Working with patients as part of the sociopathy treatment program, experts note that they become those who were specially instilled in childhood that aggression, distrust, indifference to others is the norm, because society is cruel and does not give the right to be gentle, understanding, to show sympathy and pity. Usually there is a "layering" of provoking factors; it is impossible to single out any one specific cause of a personality disorder.
The first symptoms of the condition in question are clearly visible even in childhood and adolescence, there are no periods of remission, and the disorder only becomes more intense. The main symptom of the condition under consideration is inadequate behavior, which can be directed both at others (physical violence, moral humiliation) and at oneself: a person begins to take drugs, alcohol, and lead a promiscuous sex life. In addition, the obvious signs of sociopathy include:
inability to make plans for a long time;
lack of ability to calmly endure infringements of their rights;
the use of physical force in case of non-fulfillment of desires;
inability to take into account the feelings, desires of other people;
prone to manipulation.
Sociopaths first make a very good impression, and only under certain conditions, others consider them aggression, irritability, and a lack of guilt. People with antisocial disorder can adequately respond to the rules of society, comply with conventions only if there is a personal benefit.
Clinical treatment of sociopathy
Before the psychiatrist and other specialists begin to select treatment regimens for sociopathy, they conduct a diagnosis. To confirm the diagnosis, doctors must clearly identify at least 3 symptoms from the following:
the rapid emergence of aggression "out of the blue", which turns into a physical form of manifestation;
the inability to draw their own, logical conclusions from the situation;
complete absence of guilt for committed actions;
lack of emotional manifestations to people;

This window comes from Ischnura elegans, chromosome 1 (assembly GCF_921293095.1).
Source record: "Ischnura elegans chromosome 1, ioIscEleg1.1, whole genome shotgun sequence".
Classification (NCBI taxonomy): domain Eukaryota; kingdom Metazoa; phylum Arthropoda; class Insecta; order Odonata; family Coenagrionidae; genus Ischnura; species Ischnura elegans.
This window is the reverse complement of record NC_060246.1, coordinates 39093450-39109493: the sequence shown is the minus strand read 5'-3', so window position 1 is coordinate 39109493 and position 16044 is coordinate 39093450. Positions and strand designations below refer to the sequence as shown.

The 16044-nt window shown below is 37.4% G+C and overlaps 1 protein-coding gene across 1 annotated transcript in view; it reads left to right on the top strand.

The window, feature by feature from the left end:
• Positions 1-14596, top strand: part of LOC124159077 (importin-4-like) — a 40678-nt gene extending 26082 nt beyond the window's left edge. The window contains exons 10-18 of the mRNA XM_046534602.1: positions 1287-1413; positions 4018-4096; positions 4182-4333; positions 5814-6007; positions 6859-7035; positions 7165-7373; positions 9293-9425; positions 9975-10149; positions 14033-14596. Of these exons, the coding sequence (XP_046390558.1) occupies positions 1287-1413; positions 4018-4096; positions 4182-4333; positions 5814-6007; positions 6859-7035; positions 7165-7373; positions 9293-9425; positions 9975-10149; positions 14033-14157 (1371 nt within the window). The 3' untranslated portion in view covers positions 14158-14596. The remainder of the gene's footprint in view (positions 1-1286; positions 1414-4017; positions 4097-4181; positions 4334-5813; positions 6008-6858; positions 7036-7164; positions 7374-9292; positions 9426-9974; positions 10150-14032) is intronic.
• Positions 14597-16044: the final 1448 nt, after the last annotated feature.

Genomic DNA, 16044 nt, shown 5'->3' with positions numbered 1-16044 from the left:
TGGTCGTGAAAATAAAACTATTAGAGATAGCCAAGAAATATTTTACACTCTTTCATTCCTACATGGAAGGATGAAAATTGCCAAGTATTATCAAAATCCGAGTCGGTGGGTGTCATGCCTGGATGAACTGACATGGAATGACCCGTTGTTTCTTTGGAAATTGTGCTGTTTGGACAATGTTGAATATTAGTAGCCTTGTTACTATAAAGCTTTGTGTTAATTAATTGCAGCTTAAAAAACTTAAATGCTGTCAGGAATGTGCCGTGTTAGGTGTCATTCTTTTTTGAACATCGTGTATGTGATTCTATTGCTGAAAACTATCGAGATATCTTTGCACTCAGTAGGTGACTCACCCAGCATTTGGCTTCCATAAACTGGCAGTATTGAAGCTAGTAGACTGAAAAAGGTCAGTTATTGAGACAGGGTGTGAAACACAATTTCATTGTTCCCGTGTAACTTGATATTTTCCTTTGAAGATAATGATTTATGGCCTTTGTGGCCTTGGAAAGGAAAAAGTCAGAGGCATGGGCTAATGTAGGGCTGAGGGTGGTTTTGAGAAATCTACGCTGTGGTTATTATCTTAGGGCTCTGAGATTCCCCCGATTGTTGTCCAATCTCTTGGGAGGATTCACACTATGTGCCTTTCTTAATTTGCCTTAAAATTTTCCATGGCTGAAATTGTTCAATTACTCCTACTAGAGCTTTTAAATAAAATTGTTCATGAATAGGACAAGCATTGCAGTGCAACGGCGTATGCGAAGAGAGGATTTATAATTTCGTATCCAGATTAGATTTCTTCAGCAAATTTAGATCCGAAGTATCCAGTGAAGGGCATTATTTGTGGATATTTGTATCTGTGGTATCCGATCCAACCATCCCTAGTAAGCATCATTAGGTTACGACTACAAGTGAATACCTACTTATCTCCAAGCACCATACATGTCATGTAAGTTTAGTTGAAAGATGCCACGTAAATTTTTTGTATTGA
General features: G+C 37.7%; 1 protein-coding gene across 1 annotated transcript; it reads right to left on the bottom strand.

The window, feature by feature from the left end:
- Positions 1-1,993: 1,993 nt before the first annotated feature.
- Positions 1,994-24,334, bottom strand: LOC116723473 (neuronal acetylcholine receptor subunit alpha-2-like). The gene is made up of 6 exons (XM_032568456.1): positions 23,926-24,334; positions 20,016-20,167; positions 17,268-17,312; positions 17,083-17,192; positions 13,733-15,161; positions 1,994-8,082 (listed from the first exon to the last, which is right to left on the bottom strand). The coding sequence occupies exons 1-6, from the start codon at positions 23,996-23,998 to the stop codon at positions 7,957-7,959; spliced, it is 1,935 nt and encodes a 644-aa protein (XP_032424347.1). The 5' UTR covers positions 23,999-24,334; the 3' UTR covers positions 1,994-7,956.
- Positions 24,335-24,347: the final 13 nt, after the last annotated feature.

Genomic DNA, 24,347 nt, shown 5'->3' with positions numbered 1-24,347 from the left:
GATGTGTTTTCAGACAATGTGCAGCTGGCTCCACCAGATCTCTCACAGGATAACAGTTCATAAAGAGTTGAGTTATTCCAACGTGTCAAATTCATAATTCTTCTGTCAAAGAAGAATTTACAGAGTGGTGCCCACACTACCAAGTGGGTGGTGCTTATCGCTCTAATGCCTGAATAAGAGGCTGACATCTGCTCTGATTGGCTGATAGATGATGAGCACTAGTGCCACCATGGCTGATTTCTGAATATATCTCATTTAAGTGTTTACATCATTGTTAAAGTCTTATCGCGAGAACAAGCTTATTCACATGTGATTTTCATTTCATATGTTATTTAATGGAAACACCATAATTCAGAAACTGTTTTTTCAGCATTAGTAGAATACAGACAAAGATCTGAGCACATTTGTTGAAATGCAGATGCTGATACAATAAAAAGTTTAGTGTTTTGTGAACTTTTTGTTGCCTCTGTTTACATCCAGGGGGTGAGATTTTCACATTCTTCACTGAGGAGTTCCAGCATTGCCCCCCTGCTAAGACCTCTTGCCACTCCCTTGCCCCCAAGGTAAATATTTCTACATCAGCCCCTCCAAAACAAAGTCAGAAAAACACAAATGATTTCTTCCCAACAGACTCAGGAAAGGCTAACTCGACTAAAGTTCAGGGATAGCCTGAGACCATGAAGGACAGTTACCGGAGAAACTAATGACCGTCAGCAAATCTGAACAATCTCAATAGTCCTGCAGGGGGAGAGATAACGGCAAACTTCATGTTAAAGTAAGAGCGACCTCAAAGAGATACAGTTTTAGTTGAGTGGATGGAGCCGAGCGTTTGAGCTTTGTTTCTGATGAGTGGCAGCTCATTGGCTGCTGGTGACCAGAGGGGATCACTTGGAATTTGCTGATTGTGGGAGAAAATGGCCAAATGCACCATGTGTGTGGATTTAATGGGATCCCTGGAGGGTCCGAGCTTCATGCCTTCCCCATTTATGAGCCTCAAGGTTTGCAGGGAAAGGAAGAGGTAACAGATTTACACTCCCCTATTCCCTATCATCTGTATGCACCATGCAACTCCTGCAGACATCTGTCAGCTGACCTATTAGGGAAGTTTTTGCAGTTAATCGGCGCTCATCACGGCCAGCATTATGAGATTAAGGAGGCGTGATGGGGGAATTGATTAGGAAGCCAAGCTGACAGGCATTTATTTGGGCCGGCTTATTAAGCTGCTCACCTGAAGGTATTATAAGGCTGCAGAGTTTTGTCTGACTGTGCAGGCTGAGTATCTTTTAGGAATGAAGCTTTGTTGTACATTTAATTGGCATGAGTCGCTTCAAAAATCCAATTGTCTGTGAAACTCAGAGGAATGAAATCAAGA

there is no desire to comply with social norms and maintain contacts in society;
making unfounded claims;
comfortable being in conflict between other people.
In childhood and adolescence, diagnosis is difficult because sociopathy is manifested by excessive impulsivity, periodic aggressiveness, and rejection of the established norms of society.
Even modern methods of treating sociopathy do not lead to a full recovery, it is only possible to achieve a correction of the behavior of a person with a dissocial disorder. In our clinic in Moscow, the program for the treatment of sociopathy includes:
Psychotherapy. As a result of classes with a psychotherapist, the patient learns to manage his own emotions, restrain negativity, ignore the desire to use physical force, and manages to refuse the use of prohibited substances or alcohol.
Medical therapy. It is selected on a strictly individual basis, drugs are taken by patients in the event that the treatment of sociopathy takes place in a hospital - you need to monitor the condition and the exact dosage. Antipsychotics and antidepressants are often prescribed. Doctors prefer to carry out drug therapy only if the patient leaves the framework of strict control.
Family psychotherapy. If there is a sociopath in the family, then all close people suffer from his behavior. The patient commits acts that hurt relatives, but do not feel guilty. Our specialists will teach the relatives of a sociopath to set limits that will help to avoid aggressive attacks, physical assault and violence.
There is no single treatment regimen for sociopathy; qualified assistance can only be provided by professionals in a clinical setting. You should not rely on luck and try to reason with a sociopath on your own - such people have no sense of guilt at all, they cannot understand the emotions of their loved ones and those around them. Call our mental health center to make an appointment and get an initial consultation regarding treatment options for sociopathy.
Answers to questions
In our clinic, psychotherapists help sociopaths.